Parliament’s vote for a third runway at Heathrow airport shows how far the Labour party is from putting together economic policies combining social justice and action to curb global warming.
More than 115 Labour MPs – well over half the parliamentary party – voted for Heathrow expansion on Monday, ignoring a warning in the debate by the Shadow Chancellor, John McDonnell, that it posed “a threat to the planet”.
McDonnell, a long-standing opponent of Heathrow expansion, said that, if a legal challenge by local councils and Greenpeace failed, an “iconic, totemic” battle would be unleashed to stop the project. The Vote No Heathrow group is already gearing up for such a battle.
Before the vote, Len McCluskey, leader of the Unite union – a big financial donor to Labour and supporter of Jeremy Corbyn in internal political battles – wrote to MPs urging them to support Heathrow expansion.
It is the false choice that McCluskey hinted at in his letter – that if the workers’ movement participates in action against global warming, it will be sacrificing well-paid, unionised jobs – that needs to be nailed. It is disarming. And it is deceitful.
The letter, signed by McCluskey and Back Heathrow representative Parmjit Dhanda, said that supporting the third runway would “make a historic and positive difference to the lives of Unite members, their sons and daughters, and generations to come”. MPs could “ensure our country remains a world leader in aviation and aerospace, industries containing high-quality, unionised jobs.”
These claims are obviously dodgy.
What sort of lives are the children and grandchildren of Heathrow workers, and “generations to come”, going to have, if global warming continues unchecked? They will grow up in an increasingly violent
and unstable world, in which political and economic elites are forced all the more desperately to push most people into poverty.
The rich will try to protect themselves from rising sea levels, stormier weather and the consequences of agriculture failure, at the expense of the majority.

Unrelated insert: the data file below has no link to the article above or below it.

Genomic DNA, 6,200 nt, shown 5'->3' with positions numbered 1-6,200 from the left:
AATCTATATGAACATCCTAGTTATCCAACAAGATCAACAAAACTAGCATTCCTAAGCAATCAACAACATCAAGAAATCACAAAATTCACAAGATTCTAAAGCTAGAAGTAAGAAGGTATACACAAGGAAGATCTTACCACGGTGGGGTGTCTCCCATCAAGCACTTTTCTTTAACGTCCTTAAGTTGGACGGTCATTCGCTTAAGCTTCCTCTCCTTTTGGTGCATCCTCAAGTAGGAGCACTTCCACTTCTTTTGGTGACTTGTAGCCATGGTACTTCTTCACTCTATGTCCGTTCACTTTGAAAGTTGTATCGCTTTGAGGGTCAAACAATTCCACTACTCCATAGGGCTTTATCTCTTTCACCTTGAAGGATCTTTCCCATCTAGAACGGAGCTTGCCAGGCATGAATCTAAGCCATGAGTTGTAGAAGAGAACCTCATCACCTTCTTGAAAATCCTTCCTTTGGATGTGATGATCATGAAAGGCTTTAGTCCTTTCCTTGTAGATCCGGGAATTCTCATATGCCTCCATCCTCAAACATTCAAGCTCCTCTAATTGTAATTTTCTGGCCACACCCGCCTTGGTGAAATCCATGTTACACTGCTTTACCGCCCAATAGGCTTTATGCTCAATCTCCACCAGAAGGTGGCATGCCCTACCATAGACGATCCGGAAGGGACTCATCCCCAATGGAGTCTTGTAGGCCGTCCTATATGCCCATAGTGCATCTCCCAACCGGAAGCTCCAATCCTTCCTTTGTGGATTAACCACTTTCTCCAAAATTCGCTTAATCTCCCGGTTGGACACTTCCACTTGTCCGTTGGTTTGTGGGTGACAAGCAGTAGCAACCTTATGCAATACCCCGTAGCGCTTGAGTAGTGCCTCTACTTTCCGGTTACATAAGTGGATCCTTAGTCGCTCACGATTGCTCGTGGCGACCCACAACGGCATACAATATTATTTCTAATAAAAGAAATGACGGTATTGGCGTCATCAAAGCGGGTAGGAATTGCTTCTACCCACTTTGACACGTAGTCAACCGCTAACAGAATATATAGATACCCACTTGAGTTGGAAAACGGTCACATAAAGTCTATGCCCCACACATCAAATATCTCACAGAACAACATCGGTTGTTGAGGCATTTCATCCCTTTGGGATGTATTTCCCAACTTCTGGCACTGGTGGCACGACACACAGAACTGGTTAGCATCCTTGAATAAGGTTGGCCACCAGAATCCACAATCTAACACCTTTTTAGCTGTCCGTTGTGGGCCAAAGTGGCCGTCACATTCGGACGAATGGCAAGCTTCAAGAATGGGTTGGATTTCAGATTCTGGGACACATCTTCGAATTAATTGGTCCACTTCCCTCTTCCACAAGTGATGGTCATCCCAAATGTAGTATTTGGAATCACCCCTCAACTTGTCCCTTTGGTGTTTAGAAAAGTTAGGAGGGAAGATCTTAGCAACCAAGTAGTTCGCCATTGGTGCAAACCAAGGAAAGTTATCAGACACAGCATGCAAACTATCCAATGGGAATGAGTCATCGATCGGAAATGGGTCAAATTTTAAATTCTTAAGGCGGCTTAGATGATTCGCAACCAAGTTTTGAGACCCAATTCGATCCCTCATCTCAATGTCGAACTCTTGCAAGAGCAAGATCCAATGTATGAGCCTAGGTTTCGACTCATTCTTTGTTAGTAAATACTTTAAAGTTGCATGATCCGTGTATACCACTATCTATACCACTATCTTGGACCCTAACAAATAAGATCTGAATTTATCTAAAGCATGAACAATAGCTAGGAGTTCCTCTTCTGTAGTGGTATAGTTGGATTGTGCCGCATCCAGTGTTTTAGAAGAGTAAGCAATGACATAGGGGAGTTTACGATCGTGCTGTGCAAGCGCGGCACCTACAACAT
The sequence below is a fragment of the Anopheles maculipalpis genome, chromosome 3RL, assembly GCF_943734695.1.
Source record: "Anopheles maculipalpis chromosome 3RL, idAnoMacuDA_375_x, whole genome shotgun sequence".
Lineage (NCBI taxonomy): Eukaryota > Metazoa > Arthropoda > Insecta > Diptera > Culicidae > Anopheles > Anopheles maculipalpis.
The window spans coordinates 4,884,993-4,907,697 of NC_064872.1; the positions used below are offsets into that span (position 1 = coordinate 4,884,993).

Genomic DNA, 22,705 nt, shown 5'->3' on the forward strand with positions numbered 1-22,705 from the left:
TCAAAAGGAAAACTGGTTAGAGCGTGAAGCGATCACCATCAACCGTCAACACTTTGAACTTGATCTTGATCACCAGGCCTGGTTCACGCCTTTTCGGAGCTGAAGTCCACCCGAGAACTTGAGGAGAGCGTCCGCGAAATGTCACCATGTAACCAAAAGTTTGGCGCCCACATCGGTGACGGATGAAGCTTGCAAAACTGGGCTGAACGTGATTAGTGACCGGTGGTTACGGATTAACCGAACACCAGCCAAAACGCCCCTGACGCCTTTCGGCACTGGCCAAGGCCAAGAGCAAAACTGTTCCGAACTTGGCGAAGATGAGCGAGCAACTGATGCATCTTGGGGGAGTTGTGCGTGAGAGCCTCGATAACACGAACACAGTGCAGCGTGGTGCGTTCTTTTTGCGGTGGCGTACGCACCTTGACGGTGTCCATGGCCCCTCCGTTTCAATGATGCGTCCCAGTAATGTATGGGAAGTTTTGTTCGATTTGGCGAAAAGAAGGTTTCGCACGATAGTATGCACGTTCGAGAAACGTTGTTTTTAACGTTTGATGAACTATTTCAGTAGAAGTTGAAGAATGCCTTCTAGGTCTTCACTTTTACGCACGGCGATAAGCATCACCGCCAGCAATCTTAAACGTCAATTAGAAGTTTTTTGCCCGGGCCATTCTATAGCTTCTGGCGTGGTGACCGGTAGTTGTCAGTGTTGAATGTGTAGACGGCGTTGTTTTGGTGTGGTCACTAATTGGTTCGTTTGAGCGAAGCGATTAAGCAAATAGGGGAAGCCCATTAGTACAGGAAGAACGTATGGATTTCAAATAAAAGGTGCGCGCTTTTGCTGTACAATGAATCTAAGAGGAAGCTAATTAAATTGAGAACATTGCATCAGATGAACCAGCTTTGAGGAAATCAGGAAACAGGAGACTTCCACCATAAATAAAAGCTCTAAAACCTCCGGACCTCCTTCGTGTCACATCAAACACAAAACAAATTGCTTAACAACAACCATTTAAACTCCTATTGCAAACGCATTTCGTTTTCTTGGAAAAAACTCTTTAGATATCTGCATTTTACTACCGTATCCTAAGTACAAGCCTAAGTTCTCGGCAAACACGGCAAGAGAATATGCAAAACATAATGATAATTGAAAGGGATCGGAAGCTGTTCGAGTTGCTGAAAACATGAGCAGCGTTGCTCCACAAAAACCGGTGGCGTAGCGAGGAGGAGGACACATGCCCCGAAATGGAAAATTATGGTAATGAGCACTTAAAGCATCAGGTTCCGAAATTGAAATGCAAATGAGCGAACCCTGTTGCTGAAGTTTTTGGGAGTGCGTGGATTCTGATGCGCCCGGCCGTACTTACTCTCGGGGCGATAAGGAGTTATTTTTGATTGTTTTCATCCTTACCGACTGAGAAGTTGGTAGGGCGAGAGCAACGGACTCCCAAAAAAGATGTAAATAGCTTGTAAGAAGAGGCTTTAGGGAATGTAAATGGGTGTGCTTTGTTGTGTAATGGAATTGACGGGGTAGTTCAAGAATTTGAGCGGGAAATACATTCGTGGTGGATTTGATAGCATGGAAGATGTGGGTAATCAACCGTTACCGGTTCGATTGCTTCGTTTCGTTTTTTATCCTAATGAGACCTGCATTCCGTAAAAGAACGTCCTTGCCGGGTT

Is this really the best future the trade unions can aspire to? Is there no other way of achieving “high-quality, unionised jobs”? Of course there are other ways. Organised labour does not have to mortgage the future of its own descendants, and others’, for these gains. An economy structured for people’s needs, and not for profit – surely the most basic aim of the workers’ movement – would open up much wider vistas of possibility, for people to live better.
The choice for the labour movement is not between good jobs and action on climate change. It is between a narrow perspective, tied to the wealthy elites that will benefit from airport expansion, and a wider vision that gives hope for future generations – the sort of vision that has been at the labour movement’s heart since it began.
These issues are addressed in a thoughtful way in a submission to Labour’s policy consultation by the Red Green Study Group, a small group of socialists who have been thinking about these issues for a long time. I’ve blogged about that here.
If anyone in the Labour party – or anywhere else – really means to address the crisis between human society and nature, together with social injustice, then they need an integrated approach. You can not start a deep-going shift in the relationship between people and their natural surroundings – as well as between people – by tinkering with problems at the edges. GL, 28 June 2018.
■ “Heathrow: step up the campaign” – Alan Thornett, with links to other information at the end